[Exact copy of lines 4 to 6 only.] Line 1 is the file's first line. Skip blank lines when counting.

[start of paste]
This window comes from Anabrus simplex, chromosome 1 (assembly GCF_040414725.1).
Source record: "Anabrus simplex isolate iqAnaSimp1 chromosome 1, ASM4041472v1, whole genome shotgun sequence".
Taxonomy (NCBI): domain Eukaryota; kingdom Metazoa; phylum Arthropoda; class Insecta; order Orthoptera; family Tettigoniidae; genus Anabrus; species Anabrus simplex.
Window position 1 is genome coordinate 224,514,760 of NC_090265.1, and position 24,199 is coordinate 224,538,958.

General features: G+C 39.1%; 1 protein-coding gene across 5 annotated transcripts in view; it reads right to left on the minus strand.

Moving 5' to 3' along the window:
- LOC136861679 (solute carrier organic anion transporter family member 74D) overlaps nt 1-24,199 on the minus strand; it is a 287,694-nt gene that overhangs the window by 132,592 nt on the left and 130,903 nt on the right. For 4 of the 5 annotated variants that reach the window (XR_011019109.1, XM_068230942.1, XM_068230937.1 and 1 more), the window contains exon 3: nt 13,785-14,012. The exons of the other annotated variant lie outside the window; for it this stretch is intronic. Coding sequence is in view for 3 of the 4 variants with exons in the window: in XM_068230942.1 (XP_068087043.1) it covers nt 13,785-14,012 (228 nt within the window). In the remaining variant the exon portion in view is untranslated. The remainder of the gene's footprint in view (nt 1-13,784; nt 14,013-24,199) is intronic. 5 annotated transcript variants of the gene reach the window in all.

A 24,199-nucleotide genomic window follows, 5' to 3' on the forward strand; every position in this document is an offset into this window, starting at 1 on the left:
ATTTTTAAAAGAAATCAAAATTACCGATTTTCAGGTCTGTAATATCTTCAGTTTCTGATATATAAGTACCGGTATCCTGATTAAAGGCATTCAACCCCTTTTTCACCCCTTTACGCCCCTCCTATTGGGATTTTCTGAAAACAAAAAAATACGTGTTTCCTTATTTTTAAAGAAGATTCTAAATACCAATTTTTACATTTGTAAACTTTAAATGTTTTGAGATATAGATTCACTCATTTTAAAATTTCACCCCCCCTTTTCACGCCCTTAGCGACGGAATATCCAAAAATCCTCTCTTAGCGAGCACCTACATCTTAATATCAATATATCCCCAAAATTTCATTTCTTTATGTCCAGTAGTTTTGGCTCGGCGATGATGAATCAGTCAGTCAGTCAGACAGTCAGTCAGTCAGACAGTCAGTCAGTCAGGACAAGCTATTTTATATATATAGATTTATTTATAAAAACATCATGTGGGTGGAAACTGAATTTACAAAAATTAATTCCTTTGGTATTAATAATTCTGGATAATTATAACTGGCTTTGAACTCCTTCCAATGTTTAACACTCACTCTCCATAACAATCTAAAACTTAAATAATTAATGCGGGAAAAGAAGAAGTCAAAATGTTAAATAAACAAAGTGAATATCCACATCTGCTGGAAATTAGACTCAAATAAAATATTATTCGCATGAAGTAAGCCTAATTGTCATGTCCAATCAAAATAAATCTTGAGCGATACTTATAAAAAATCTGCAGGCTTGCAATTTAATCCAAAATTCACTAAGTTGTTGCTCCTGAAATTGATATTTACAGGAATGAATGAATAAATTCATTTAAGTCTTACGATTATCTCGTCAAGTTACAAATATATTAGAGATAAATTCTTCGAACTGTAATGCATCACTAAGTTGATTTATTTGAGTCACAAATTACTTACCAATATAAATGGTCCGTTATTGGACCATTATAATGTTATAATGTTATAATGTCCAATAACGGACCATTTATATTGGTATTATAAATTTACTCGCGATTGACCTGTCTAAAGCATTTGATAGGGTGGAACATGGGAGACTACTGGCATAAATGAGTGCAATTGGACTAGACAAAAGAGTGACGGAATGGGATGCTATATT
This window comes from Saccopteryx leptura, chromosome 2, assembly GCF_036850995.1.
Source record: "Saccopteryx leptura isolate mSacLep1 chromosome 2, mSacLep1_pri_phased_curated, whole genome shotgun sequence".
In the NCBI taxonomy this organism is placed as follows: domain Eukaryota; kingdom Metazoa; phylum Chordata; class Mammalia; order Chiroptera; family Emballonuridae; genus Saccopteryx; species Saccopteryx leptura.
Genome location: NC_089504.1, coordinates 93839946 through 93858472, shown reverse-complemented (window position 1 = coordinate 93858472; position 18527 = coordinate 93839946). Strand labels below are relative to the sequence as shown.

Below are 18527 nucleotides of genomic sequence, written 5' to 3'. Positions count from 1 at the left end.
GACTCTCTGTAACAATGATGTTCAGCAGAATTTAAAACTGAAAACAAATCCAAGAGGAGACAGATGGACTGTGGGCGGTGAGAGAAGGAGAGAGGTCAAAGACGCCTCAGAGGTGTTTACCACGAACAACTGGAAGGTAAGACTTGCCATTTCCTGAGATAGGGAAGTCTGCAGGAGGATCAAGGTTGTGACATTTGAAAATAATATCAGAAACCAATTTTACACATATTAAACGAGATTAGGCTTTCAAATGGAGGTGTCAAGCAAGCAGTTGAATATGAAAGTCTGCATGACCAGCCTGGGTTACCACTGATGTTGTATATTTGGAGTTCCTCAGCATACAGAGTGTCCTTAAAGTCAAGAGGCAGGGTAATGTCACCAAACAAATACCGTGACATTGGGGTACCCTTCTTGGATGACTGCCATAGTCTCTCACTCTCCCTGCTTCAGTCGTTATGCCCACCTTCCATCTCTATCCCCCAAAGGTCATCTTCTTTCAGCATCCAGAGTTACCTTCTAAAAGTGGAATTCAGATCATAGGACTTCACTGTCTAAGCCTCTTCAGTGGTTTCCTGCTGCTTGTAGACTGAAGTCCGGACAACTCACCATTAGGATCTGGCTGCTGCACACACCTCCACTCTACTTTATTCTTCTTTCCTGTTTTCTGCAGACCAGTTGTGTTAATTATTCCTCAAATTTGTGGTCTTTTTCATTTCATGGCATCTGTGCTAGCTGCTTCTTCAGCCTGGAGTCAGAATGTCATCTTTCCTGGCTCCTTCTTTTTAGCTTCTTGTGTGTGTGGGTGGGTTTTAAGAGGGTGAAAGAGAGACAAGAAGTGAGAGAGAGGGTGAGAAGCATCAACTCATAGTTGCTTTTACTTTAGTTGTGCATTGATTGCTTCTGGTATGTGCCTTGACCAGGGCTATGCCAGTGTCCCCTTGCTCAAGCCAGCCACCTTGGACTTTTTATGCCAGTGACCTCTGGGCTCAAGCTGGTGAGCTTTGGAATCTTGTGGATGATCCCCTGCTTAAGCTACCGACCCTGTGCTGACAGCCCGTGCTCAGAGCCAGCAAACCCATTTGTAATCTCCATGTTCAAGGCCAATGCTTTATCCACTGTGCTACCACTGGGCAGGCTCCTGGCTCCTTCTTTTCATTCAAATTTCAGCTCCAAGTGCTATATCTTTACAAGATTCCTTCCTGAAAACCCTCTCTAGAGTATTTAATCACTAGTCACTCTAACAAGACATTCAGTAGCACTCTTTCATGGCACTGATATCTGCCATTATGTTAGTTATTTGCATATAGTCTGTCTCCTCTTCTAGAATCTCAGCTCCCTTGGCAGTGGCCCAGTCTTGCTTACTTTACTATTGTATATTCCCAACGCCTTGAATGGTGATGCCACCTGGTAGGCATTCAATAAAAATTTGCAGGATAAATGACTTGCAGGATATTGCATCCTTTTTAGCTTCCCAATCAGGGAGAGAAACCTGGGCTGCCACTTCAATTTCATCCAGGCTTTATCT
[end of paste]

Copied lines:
Window position 1 is genome coordinate 224,514,760 of NC_090265.1, and position 24,199 is coordinate 224,538,958.

General features: G+C 39.1%; 1 protein-coding gene across 5 annotated transcripts in view; it reads right to left on the minus strand.

Moving 5' to 3' along the window: